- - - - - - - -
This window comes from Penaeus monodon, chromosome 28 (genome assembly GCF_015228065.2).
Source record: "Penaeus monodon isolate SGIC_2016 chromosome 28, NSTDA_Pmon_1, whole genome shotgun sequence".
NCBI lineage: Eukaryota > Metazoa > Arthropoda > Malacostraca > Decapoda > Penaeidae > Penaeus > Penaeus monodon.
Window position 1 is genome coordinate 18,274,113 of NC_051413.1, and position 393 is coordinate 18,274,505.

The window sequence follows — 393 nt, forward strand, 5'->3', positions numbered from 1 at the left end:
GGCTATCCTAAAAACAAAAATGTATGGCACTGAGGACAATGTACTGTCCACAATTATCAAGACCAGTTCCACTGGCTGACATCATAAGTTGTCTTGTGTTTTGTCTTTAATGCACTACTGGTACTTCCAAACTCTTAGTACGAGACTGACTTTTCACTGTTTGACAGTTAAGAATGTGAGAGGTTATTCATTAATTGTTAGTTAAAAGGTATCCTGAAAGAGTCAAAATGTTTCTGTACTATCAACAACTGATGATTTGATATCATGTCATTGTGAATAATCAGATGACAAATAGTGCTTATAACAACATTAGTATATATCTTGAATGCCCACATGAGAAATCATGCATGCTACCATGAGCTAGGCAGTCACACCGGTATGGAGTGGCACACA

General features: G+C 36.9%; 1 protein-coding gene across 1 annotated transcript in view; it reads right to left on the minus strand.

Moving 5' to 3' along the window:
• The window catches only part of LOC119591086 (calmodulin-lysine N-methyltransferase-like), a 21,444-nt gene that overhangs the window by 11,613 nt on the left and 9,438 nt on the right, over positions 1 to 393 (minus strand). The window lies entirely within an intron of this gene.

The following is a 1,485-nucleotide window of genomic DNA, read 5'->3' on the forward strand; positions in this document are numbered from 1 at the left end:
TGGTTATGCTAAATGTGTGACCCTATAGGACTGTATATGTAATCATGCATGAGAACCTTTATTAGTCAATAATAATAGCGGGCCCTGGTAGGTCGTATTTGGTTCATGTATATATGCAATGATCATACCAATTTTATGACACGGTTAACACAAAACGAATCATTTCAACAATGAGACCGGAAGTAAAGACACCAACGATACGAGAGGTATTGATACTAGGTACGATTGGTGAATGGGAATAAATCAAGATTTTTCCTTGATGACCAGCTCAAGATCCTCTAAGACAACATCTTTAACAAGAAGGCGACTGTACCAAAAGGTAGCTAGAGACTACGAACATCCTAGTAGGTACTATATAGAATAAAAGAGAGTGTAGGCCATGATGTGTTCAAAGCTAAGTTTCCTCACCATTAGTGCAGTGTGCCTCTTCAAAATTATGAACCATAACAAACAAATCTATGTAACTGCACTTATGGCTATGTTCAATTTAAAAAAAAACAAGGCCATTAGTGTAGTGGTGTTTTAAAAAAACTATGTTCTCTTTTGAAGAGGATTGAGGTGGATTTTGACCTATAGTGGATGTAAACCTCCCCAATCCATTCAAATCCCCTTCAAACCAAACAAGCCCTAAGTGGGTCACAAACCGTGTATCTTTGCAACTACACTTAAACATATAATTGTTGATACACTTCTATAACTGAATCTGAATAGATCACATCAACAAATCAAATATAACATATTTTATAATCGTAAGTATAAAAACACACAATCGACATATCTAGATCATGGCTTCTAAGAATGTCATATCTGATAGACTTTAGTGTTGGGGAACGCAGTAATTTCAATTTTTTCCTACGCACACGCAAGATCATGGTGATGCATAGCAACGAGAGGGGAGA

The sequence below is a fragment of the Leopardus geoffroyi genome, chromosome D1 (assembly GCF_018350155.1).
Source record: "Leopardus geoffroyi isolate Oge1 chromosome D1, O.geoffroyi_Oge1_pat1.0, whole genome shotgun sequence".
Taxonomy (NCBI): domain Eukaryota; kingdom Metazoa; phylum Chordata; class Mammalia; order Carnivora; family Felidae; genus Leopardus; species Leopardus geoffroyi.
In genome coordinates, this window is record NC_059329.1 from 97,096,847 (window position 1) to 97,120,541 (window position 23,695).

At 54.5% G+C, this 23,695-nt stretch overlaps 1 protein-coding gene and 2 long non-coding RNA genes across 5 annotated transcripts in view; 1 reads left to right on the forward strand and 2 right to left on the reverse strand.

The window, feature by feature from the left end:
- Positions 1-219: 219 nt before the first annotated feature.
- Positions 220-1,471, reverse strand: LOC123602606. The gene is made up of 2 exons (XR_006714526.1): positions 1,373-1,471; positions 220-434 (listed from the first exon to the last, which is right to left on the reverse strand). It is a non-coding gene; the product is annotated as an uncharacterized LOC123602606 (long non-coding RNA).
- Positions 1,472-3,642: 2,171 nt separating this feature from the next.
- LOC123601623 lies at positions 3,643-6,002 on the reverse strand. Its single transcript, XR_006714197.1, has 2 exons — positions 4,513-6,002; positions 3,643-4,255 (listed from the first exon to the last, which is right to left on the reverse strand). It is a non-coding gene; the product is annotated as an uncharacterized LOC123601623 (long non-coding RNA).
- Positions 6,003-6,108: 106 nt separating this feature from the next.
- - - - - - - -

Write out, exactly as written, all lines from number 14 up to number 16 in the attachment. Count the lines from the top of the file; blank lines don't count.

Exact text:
Taxonomy (NCBI): domain Eukaryota; kingdom Metazoa; phylum Chordata; class Mammalia; order Carnivora; family Felidae; genus Leopardus; species Leopardus geoffroyi.
In genome coordinates, this window is record NC_059329.1 from 97,096,847 (window position 1) to 97,120,541 (window position 23,695).

At 54.5% G+C, this 23,695-nt stretch overlaps 1 protein-coding gene and 2 long non-coding RNA genes across 5 annotated transcripts in view; 1 reads left to right on the forward strand and 2 right to left on the reverse strand.